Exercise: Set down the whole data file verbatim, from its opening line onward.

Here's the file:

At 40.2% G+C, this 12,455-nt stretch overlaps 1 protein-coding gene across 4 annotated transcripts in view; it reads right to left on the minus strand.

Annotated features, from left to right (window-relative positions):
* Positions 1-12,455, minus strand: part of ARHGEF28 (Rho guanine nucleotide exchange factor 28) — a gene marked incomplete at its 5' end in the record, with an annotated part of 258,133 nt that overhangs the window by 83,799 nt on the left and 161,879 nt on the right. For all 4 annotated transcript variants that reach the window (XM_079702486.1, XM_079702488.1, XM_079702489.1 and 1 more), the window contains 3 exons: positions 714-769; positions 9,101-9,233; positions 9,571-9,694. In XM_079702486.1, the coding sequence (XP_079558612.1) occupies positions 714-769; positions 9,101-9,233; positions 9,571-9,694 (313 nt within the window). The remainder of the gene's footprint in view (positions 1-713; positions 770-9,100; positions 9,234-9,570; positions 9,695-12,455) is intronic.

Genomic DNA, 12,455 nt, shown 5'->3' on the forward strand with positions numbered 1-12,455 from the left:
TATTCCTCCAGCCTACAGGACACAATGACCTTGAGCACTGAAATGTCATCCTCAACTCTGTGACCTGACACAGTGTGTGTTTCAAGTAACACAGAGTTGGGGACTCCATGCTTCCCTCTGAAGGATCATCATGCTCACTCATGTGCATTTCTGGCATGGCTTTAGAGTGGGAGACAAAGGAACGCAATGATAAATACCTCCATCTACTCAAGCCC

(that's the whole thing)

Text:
At 40.2% G+C, this 12,455-nt stretch overlaps 1 protein-coding gene across 4 annotated transcripts in view; it reads right to left on the minus strand.

Annotated features, from left to right (window-relative positions):
* Positions 1-12,455, minus strand: part of ARHGEF28 (Rho guanine nucleotide exchange factor 28) — a gene marked incomplete at its 5' end in the record, with an annotated part of 258,133 nt that overhangs the window by 83,799 nt on the left and 161,879 nt on the right. For all 4 annotated transcript variants that reach the window (XM_079702486.1, XM_079702488.1, XM_079702489.1 and 1 more), the window contains 3 exons: positions 714-769; positions 9,101-9,233; positions 9,571-9,694. In XM_079702486.1, the coding sequence (XP_079558612.1) occupies positions 714-769; positions 9,101-9,233; positions 9,571-9,694 (313 nt within the window). The remainder of the gene's footprint in view (positions 1-713; positions 770-9,100; positions 9,234-9,570; positions 9,695-12,455) is intronic.

Genomic DNA, 12,455 nt, shown 5'->3' on the forward strand with positions numbered 1-12,455 from the left:
TATTCCTCCAGCCTACAGGACACAATGACCTTGAGCACTGAAATGTCATCCTCAACTCTGTGACCTGACACAGTGTGTGTTTCAAGTAACACAGAGTTGGGGACTCCATGCTTCCCTCTGAAGGATCATCATGCTCACTCATGTGCATTTCTGGCATGGCTTTAGAGTGGGAGACAAAGGAACGCAATGATAAATACCTCCATCTACTCAAGCCC